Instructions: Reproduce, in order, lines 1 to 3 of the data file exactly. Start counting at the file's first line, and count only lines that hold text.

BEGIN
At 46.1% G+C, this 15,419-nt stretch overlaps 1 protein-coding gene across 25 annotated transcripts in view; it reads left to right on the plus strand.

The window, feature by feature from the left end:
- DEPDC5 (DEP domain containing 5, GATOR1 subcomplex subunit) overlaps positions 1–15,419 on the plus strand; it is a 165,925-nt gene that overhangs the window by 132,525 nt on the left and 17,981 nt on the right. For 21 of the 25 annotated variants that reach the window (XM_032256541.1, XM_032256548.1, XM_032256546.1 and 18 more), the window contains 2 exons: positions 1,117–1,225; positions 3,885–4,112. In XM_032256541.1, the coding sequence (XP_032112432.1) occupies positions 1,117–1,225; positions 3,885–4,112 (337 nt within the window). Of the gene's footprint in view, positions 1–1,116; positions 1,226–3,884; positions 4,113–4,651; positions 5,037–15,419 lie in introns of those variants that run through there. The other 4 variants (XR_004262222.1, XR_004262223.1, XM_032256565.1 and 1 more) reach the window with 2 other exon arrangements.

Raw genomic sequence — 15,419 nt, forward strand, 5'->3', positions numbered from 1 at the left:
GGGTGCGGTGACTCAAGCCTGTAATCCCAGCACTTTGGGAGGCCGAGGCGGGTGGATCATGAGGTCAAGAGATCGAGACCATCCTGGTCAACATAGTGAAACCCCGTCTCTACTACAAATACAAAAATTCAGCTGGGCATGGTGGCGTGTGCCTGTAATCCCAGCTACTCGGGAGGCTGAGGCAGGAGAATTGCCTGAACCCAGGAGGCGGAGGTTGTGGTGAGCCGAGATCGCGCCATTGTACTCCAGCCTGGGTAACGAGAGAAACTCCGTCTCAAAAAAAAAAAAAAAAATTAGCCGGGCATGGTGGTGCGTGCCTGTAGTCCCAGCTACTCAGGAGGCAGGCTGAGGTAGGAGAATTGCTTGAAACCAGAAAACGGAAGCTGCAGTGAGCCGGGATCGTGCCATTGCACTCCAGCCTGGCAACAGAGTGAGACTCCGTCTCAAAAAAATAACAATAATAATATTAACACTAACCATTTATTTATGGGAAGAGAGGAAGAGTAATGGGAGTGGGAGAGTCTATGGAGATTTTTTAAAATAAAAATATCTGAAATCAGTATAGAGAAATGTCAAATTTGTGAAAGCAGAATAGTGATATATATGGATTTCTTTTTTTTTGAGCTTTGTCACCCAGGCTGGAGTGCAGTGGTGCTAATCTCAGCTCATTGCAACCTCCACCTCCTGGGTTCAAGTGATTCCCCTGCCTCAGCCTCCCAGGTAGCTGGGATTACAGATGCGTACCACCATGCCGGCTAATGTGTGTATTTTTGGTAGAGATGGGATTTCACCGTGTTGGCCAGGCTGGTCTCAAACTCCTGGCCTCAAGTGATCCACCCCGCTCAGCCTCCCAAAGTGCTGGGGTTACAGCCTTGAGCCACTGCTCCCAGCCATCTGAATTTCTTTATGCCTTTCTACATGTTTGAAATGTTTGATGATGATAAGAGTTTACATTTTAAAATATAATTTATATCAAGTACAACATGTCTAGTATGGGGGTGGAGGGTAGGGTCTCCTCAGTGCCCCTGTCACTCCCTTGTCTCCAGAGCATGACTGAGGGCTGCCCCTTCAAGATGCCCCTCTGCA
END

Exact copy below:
At 46.1% G+C, this 15,419-nt stretch overlaps 1 protein-coding gene across 25 annotated transcripts in view; it reads left to right on the plus strand.

The window, feature by feature from the left end:
- DEPDC5 (DEP domain containing 5, GATOR1 subcomplex subunit) overlaps positions 1–15,419 on the plus strand; it is a 165,925-nt gene that overhangs the window by 132,525 nt on the left and 17,981 nt on the right. For 21 of the 25 annotated variants that reach the window (XM_032256541.1, XM_032256548.1, XM_032256546.1 and 18 more), the window contains 2 exons: positions 1,117–1,225; positions 3,885–4,112. In XM_032256541.1, the coding sequence (XP_032112432.1) occupies positions 1,117–1,225; positions 3,885–4,112 (337 nt within the window). Of the gene's footprint in view, positions 1–1,116; positions 1,226–3,884; positions 4,113–4,651; positions 5,037–15,419 lie in introns of those variants that run through there. The other 4 variants (XR_004262222.1, XR_004262223.1, XM_032256565.1 and 1 more) reach the window with 2 other exon arrangements.